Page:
Author Roald Dahl held onto a school report he had written as a kid. You know him from his books, James and The Giant Peach, Charlie and the Chocolate Factory, among many others. The teacher wrote, “I have never met anybody who so persistently writes words meaning the exact opposite of what is intended.”
Was that a compliment or an insult?
But then hearing of his English boarding school experience I wouldn’t trust anything a teacher wrote about him or any other student for that matter.
How often have we heard famous artists say that someone told them they would never be an actor (John Travolta,) that they would never be an artist, (Vincent van Gogh) or that selling their stupid chicken recipe is a dumb idea. (Colonel Sanders.) And imagine, a movie producer didn’t want Sylvester Stallone to play the part of Rocky.
After a performance at Nashville’s Grand Ole Opry, Elvis was told by the concert hall manager that he was better off returning to Memphis and driving trucks (his former career).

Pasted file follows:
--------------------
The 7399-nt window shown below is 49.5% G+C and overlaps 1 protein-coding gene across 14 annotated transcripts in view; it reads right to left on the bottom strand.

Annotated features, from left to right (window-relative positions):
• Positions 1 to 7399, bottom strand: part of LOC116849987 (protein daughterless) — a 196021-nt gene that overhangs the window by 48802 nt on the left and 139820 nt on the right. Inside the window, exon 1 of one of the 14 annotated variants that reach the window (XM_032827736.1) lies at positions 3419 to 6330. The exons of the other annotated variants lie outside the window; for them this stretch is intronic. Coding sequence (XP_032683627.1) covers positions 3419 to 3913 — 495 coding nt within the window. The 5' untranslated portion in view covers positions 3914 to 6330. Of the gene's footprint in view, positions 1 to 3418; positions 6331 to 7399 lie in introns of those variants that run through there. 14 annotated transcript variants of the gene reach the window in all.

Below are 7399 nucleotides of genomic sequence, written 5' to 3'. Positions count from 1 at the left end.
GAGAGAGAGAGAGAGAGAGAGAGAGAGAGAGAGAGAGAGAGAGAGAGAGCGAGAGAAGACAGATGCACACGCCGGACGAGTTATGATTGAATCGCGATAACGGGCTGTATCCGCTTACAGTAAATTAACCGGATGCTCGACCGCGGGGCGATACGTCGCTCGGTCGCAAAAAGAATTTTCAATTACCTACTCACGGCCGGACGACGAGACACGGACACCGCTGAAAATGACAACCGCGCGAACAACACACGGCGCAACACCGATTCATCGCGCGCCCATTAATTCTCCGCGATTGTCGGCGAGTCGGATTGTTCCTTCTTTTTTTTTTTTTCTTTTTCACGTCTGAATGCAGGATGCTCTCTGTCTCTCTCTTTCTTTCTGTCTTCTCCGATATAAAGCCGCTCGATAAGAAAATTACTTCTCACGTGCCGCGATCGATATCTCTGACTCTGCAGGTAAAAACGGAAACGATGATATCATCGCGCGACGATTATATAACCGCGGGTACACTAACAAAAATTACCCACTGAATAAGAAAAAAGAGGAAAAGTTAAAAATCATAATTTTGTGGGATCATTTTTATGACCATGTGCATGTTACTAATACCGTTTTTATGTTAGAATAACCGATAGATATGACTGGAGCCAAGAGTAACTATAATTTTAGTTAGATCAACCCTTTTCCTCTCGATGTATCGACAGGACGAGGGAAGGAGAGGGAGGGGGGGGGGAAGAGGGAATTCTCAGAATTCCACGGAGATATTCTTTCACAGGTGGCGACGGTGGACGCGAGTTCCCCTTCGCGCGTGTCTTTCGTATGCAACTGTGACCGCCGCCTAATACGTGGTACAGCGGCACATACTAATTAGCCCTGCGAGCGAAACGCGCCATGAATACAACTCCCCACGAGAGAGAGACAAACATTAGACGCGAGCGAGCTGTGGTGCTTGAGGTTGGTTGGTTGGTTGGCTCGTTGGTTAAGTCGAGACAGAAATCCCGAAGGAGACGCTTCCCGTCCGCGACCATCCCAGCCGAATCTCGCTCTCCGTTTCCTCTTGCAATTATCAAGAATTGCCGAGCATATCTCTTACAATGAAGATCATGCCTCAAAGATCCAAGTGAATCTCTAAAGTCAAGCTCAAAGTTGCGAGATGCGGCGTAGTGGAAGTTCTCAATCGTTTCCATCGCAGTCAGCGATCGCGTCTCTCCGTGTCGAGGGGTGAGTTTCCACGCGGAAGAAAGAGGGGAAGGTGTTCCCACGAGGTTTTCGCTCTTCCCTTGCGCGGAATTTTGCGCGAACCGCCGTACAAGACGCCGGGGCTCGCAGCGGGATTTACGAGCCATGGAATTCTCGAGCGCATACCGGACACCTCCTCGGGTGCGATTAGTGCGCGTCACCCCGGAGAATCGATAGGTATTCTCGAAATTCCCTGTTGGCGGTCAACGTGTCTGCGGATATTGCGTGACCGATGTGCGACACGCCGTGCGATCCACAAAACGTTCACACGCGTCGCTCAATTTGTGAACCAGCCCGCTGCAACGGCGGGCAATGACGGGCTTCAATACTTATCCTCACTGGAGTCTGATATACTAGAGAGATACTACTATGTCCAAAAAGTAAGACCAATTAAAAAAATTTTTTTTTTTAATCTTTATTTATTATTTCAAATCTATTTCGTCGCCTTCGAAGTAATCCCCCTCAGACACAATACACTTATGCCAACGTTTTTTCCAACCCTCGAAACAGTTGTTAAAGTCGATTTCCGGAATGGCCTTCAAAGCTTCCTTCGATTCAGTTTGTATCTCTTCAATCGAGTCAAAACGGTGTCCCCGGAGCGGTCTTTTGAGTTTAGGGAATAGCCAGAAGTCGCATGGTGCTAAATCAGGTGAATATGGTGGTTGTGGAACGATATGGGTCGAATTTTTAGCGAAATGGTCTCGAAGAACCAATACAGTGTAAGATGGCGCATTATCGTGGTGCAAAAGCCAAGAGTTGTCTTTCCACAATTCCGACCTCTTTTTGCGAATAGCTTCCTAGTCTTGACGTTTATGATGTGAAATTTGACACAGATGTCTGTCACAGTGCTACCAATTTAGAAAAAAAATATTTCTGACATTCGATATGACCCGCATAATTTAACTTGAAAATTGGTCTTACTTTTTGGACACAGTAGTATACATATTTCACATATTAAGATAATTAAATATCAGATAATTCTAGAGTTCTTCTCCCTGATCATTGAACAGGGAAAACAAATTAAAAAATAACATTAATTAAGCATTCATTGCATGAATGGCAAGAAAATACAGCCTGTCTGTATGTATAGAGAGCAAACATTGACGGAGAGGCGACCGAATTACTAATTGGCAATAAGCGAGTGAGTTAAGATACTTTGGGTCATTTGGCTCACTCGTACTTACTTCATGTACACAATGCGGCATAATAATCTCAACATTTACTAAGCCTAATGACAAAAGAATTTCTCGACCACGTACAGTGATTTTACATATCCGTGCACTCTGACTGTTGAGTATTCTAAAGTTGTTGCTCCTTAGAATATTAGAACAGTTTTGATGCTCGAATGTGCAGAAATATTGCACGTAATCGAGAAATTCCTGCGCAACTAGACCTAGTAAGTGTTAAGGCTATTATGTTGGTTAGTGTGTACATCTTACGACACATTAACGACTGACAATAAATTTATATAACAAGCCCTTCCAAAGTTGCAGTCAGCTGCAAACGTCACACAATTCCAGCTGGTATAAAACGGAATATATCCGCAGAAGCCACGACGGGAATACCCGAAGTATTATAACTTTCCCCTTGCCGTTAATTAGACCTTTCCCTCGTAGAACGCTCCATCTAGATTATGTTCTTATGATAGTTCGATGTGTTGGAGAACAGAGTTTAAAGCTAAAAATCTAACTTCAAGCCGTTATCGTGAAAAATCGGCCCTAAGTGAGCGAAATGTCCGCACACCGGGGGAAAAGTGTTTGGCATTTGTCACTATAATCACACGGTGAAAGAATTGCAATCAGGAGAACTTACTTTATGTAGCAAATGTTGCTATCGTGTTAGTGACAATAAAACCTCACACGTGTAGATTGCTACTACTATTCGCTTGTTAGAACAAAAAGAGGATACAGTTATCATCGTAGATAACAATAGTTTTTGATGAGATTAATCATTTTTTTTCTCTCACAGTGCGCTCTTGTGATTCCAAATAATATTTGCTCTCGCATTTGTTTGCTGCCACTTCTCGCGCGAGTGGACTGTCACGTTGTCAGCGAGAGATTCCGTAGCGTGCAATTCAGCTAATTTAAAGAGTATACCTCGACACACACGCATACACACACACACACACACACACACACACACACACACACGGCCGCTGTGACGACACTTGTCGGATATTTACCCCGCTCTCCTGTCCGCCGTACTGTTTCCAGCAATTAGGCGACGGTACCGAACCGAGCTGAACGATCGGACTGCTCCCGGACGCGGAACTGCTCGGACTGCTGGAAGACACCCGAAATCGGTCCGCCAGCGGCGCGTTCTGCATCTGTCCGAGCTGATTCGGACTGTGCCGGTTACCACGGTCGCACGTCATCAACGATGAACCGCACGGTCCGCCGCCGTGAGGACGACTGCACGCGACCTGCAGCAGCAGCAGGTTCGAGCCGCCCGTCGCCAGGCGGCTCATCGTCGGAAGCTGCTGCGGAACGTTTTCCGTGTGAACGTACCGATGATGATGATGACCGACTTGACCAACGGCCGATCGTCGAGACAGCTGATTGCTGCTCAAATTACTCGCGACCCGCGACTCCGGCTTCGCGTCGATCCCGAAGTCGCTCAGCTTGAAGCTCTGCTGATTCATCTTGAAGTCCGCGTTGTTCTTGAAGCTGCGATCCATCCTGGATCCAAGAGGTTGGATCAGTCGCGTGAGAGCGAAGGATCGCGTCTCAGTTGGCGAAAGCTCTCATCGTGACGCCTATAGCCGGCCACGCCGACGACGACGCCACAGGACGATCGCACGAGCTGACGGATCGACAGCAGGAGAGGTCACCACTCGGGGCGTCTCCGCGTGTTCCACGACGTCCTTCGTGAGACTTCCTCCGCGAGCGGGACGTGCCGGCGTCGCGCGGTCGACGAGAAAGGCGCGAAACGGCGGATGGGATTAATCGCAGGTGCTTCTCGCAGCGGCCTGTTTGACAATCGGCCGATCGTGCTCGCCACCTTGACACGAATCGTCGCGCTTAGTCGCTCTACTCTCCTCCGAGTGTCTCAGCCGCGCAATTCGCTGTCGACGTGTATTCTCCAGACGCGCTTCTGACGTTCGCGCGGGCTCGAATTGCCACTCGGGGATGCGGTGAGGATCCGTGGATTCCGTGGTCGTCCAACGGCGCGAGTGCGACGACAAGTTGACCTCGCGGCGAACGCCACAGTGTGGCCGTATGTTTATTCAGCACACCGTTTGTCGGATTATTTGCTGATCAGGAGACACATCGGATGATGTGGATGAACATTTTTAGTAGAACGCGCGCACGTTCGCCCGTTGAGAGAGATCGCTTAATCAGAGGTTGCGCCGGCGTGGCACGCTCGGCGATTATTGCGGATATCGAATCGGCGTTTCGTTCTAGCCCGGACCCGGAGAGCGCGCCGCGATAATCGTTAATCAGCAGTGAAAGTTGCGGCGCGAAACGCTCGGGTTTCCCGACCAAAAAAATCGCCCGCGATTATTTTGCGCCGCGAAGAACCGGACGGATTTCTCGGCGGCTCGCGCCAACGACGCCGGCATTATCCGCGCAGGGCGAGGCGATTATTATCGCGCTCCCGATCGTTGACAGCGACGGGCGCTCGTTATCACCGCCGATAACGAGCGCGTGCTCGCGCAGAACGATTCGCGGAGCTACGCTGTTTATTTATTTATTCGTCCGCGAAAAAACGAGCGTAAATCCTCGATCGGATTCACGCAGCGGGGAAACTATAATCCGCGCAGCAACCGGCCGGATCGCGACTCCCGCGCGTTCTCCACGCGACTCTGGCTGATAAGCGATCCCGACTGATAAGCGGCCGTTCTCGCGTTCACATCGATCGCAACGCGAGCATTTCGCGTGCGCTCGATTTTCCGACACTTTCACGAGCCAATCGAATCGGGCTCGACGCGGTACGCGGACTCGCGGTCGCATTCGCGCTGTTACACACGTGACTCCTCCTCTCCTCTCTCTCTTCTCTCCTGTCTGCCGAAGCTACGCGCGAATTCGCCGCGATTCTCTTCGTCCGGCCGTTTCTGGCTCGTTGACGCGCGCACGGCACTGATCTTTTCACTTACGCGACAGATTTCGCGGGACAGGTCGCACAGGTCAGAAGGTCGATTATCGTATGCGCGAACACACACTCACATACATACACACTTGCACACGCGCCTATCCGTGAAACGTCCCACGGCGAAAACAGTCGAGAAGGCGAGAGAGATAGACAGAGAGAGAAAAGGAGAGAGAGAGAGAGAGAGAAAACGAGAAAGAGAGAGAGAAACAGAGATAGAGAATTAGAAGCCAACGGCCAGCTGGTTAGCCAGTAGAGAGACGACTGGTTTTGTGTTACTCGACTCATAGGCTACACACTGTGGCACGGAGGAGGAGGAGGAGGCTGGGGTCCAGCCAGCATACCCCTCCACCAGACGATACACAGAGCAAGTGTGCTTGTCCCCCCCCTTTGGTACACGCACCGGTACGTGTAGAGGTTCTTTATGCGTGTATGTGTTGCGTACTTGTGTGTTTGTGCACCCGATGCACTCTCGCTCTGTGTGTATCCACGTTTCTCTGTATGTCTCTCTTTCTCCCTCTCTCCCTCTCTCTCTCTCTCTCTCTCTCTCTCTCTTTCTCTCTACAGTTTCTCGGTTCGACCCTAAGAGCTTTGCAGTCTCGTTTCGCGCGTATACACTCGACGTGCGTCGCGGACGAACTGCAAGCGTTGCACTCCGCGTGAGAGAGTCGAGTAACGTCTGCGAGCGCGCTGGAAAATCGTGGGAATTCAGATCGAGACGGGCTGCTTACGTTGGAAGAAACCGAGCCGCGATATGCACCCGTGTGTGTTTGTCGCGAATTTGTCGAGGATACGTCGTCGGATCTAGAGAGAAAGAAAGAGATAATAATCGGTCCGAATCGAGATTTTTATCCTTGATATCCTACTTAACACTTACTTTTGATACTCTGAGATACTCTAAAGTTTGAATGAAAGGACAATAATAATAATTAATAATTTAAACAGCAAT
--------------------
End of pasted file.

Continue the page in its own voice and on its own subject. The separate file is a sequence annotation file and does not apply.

J.K Rowling was told not to quit her day job.
Steven King’s most renowned and first book, Carrie, was rejected thirty times. King decided to toss the book, which his wife then went through the trash to rescue and convinced him to re-submit it.
Think of Babe Ruth who said, “Every strikeout brings me closer to a home run.
Success comes from vulnerability, rejection, discomfort, and a hell of a lot of effort – with no guarantee of a payoff.